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Senator Al Franken takes on Oculus over VR data mining

Oculus records your movements and other data while using its app.
Senator Al Franken takes on Oculus over VR data mining
Devindra Hardawar
Devindra Hardawar|@devindra|April 8, 2016 12:48 PM
With all of the groundbreaking aspects of virtual reality come a slew of new privacy concerns. Oculus, for example, says in its privacy policy it will track information about your location, physical movements, and how you're using the Oculus Rift headset. Most of that is pretty standard hat for any technology product today, though the notion of tracking your movements is something unique to VR. Still, it was only a matter of time until Senator Al Franken, a consumer advocate who has made a point of pushing back against invasive privacy policies like Uber's, weighed in.

In a letter addressed to Oculus CEO Brendan Iribe, Franken pushed for more information about how, exactly, Oculus is using all of the data it collects. "I believe Americans have a fundamental right to privacy," Franken wrote. "And that right includes an individual's access to information about what data are being collected about them, how the data are being treated, and with whom the data are being shared."

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We're awaiting comment from Oculus about all of this, but for now Franken's letter seems more about due diligence than stomping out any major privacy concerns. Ideally, it'll lead to the company offering a more detailed privacy policy, like what HTC has done for its Vive headset.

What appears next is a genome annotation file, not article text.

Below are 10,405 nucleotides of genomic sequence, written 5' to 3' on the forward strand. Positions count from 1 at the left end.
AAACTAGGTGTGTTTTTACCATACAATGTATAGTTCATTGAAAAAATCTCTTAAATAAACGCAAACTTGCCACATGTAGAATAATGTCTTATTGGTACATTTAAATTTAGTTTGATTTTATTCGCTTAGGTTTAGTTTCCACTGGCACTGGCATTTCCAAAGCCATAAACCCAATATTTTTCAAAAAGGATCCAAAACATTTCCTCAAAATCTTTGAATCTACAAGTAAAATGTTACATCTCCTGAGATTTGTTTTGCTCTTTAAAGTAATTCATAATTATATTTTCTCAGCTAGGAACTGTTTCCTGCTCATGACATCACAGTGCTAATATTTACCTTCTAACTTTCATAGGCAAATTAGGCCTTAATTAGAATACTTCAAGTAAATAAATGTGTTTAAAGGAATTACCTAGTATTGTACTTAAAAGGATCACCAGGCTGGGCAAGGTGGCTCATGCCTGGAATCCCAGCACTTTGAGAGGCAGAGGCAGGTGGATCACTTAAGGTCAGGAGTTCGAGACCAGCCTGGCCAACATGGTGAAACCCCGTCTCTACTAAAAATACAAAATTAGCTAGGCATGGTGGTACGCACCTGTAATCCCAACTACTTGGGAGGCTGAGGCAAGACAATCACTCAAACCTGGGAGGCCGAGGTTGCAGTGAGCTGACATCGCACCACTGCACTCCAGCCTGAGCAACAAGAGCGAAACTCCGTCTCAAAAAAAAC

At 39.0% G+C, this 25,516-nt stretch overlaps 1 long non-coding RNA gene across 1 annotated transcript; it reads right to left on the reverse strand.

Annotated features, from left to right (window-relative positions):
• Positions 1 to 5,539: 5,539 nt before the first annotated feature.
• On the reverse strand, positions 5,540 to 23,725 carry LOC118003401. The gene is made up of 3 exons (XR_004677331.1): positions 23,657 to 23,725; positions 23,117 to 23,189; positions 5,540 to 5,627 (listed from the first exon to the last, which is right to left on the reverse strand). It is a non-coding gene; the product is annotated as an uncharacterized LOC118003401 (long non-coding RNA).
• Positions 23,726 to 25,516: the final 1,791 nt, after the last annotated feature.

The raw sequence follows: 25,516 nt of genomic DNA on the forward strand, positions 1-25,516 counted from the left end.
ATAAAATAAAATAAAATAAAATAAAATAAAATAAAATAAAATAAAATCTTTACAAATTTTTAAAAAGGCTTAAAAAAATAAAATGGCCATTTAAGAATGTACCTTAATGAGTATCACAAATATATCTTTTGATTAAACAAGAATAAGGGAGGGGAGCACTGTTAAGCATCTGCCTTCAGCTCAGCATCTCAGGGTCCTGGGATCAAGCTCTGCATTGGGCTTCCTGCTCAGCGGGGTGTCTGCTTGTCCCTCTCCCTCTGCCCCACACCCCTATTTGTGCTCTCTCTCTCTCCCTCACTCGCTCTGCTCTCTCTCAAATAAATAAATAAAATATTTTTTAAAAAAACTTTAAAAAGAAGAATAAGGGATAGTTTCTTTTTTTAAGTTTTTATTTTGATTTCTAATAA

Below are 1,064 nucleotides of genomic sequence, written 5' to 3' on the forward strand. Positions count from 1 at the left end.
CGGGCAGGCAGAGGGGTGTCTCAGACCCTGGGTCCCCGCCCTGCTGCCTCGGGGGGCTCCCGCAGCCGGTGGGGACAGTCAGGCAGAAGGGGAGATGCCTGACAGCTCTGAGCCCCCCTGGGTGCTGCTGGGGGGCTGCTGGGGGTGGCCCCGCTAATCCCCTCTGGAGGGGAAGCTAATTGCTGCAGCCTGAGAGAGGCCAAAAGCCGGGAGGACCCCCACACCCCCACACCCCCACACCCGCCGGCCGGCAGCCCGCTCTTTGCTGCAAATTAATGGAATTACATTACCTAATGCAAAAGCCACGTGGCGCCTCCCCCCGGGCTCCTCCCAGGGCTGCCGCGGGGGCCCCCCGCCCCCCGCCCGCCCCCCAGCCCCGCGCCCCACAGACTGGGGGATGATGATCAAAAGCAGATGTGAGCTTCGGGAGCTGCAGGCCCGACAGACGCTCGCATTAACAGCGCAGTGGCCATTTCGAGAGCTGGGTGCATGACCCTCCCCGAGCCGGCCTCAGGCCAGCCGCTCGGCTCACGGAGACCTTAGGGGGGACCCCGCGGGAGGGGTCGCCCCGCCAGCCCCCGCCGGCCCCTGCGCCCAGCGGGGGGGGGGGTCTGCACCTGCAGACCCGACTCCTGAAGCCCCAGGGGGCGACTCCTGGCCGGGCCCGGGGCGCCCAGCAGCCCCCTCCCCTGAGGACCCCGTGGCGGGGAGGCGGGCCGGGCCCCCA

As Ars Technica points out, Oculus isn't collecting much more than most technology companies, aside from the physical movements of the headset. That's the sort of data we'd probably want the company to have, as it'll help refine how its head tracking technology works. But it's also worth having Facebook and Oculus clarify what its headset is tracking when you're not wearing it (there's no off button, so it's always sitting in a semi-ready state).

Perhaps Oculus might be able to add a "privacy mode" that keeps its app from recording what you're doing, but I can't imagine security advocates would put much faith in that. It might end up limiting the sort of data the Oculus Rift server app collects -- right now it's always on, even if you're not using the Rift. For now, data collection is just something you'll have to live with if you want to experience Oculus's spin on virtual reality.

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Senator Al Franken takes on Oculus over VR data mining